Our test system consisted of the
Radeon 9700 Atlantis Pro (Drivers - Catalyst Version 0.23)
NVIDIA GeForce 4 Ti 4600 Reference Board (Drivers - Version
Hardware and Software:
Intel Pentium 4 2.4GHz
ASUS P4B533-E Motherboard -
512MB PC3200 Corsair CAS2
IBM 30GB ATA-100 7200RPM
On board sound
WinXP Professional w/ SP1
Intel Chipset Drivers
We've shown you a few screen
shots of the new ATi Catalyst drivers, in previous articles.
Not much has changed since we've looked at them last but
we've captured a few control panel tabs here for you anyway.
ATi's drivers certainly have
come a long way, in terms of performance, stability and
functionality. There are an impressive array of quality
settings available to the end user, for adjustment in areas
such as Anti-Aliasing, Anisotropic Filtering, Texture
Sharpness and MipMap Level detail. We have to say that
driver stability across a multitude of platforms, doesn't
quite feel up to the level of NVIDIA's product but it is
certainly up to a level of quality now that we feel
confident in recommending the product to our readers.
We should also note that at
least one i850E motherboard in our lab, the Asus P4T533,
absolutely refused to boot with the Sapphire Radeon 9700 and
only posted machine language garble on our monitor.
However, as we've come to find out, this particular
motherboard has issues with Radeon 9700 cards in general and
is desperately in need of a BIOS fix. So we won't hold
that against the Sapphire product, as it worked flawlessly
in several other boards we tried during testing.
Sapphire Radeon 9700 Atlantis Pro
limited success with overclocking Radeon 9700 cards from ATi
here in the HotHardware Torture Chambers. It seems
that, at least for the ATi branded variants we've had the
pleasure of testing, the upper limits are right around
340MHz core clock speed and 340MHz (680MHz DDR) memory clock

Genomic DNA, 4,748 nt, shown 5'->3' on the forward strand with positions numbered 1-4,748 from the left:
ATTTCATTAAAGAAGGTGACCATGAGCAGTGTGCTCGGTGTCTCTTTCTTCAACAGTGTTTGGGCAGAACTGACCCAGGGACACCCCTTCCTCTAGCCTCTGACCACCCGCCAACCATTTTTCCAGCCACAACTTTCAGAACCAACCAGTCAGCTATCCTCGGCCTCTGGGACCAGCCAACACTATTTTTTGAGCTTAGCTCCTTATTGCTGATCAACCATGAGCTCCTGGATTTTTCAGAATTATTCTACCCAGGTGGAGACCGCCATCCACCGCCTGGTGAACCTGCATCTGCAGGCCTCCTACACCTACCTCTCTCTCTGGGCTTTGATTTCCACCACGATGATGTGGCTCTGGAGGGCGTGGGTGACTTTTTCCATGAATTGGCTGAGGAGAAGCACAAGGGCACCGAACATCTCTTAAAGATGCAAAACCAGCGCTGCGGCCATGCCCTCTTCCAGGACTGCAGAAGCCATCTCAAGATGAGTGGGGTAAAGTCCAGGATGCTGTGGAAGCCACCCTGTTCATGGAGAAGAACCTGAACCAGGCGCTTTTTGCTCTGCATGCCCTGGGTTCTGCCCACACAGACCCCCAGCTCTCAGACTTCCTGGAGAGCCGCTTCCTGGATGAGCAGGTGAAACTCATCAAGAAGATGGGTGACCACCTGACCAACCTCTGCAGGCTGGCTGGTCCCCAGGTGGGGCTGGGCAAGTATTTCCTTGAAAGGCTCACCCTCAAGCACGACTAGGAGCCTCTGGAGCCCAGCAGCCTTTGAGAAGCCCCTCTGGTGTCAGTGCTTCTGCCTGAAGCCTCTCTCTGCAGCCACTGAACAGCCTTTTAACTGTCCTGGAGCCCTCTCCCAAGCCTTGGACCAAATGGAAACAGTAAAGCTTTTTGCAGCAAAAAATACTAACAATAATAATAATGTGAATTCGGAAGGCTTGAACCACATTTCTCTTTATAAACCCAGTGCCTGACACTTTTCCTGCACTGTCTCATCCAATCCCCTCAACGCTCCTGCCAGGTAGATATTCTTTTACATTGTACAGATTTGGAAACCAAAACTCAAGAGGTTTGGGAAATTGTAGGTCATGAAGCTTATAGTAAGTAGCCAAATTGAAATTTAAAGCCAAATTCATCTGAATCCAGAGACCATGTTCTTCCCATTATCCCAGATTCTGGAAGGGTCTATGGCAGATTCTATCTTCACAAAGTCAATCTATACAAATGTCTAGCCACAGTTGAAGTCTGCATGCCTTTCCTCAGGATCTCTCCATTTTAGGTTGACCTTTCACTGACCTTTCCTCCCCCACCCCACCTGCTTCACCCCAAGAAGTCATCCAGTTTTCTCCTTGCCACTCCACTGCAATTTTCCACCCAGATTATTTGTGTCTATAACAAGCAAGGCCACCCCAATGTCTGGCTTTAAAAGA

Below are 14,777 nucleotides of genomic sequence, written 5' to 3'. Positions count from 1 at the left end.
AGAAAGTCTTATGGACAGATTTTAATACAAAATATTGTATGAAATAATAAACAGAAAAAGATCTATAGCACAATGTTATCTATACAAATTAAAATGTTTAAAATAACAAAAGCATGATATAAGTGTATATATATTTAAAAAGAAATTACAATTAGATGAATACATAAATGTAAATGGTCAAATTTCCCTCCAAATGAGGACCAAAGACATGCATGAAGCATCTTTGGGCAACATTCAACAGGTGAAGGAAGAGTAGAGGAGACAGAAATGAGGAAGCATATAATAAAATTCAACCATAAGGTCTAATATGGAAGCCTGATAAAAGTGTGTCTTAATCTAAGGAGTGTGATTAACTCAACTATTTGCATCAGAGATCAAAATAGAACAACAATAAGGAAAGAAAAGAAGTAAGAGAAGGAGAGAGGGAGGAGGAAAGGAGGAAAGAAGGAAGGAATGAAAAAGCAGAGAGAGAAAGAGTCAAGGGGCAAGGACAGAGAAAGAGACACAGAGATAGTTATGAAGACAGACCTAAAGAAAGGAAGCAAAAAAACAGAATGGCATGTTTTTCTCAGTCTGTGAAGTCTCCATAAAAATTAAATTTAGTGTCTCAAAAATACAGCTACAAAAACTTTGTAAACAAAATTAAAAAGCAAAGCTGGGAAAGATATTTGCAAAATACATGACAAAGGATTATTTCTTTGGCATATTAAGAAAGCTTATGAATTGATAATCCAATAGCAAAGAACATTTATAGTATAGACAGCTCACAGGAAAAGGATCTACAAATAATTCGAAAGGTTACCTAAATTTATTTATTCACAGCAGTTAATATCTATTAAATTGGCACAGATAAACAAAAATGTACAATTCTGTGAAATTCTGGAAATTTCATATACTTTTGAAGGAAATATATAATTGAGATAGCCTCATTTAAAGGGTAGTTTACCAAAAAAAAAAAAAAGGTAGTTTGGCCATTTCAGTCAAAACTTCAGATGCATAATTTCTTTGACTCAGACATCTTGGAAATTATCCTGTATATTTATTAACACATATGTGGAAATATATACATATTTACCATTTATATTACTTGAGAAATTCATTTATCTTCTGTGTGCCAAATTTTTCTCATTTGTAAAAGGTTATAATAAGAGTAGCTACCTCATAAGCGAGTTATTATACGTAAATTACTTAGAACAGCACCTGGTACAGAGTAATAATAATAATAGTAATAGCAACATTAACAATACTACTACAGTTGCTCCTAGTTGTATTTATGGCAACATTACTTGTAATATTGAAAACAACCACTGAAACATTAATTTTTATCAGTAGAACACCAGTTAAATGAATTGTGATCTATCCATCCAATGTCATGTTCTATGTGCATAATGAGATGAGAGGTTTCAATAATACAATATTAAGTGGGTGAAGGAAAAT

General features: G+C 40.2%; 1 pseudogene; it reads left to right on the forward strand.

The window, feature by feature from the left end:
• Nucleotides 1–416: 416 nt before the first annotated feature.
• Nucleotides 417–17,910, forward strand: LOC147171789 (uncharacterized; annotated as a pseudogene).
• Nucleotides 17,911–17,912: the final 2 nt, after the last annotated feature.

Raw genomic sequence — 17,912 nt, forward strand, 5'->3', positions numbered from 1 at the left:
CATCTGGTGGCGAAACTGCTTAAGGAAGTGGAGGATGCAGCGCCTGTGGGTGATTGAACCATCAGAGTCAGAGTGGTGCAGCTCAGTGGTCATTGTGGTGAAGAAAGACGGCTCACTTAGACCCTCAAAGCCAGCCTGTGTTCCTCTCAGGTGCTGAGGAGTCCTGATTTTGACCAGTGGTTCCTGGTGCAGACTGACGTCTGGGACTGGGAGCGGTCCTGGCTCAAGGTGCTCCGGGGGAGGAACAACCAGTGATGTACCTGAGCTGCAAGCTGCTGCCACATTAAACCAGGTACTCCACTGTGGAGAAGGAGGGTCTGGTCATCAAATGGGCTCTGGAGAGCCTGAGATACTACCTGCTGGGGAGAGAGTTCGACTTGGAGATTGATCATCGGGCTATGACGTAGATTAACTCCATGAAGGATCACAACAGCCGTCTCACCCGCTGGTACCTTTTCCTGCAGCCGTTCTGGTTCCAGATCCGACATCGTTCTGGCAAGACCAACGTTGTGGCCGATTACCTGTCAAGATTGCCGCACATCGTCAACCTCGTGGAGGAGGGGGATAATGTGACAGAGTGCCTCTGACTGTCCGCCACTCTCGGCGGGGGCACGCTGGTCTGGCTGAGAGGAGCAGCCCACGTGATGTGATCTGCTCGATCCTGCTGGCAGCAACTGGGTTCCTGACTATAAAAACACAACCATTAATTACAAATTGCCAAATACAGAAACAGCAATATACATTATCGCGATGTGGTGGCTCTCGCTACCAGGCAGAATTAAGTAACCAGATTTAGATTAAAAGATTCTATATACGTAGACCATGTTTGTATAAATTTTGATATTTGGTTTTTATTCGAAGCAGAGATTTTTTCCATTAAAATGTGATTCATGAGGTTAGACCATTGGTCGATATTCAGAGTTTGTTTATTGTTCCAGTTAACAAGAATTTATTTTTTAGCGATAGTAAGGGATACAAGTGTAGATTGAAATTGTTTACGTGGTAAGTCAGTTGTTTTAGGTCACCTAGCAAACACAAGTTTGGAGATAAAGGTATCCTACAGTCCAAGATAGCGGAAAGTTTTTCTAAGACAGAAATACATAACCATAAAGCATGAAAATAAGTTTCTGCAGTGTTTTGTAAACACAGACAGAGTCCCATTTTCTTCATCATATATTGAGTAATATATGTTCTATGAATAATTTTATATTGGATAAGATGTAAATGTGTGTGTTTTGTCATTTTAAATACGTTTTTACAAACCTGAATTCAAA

speed, at least without serious graphical anomalies.
Here's what the Sapphire Radeon 9700 Pro was able to
We were more
than impressed to see that the core held up nicely all the
way up to 375MHz, with the test case closed and no
additional cooling. We typically like to overclock
test products around the lab in a closed chassis
environment, since it is more typical of the average end
user's setup. At 375MHz core, there were no graphical
glitches and the core was stable for the several runs of
3DMark 2001SE that we tested. We were able to coax the
memory bus on the card up to 350MHz (700MHz DDR) but that
was all the Samsung chips could handle before they would pop
pixels and tear textures. Regardless, these were
the highest clock speeds we've seen to date, from any Radeon
9700 that we've tested.
We'll toss in
the standard disclaimer here, since there is always a slight
chance that OEMs "cherry pick" cards for our review.
However, we can't help but be impressed at how well the core
speed scaled, with that fancy looking heat sink and fan
combo on top.
Here are the
fruits of our overclocking labor, as represented in some
3DMark 2001SE testing.
As you'll note in the above
graph, we're only comparing this Radeon 9700 product to the
GeForce 4 Ti 4600 here and for this entire analysis. The
reason for this here is that 99.99% of all graphics cards,
built on the same core chipset and memory, perform within 2
- 5% of each other, while at stock clock speeds. There
wasn't much point in comparing it to the ATi Radeon 9700,
with perhaps the exception of an overclocking test, as the
scores would be very similar.
What we thought was a more
interesting metric, was to see how the Sapphire Radeon 9700
Pro performed versus a GeForce 4 Ti 4600, with NVIDIA's latest
release of the Detonator 40.72 drivers and the R9700 with
the latest Catalyst version. NVIDIA claims up to a 25%
performance improvement, depending on the application, with
this latest driver release. ATi has been working hard
as well, getting their driver suite stabilized and
optimized. Let's have a look at what today's leading
3D Powerhouses are capable of.
Screenshots and Unreal Tournament 2003 Benchmarking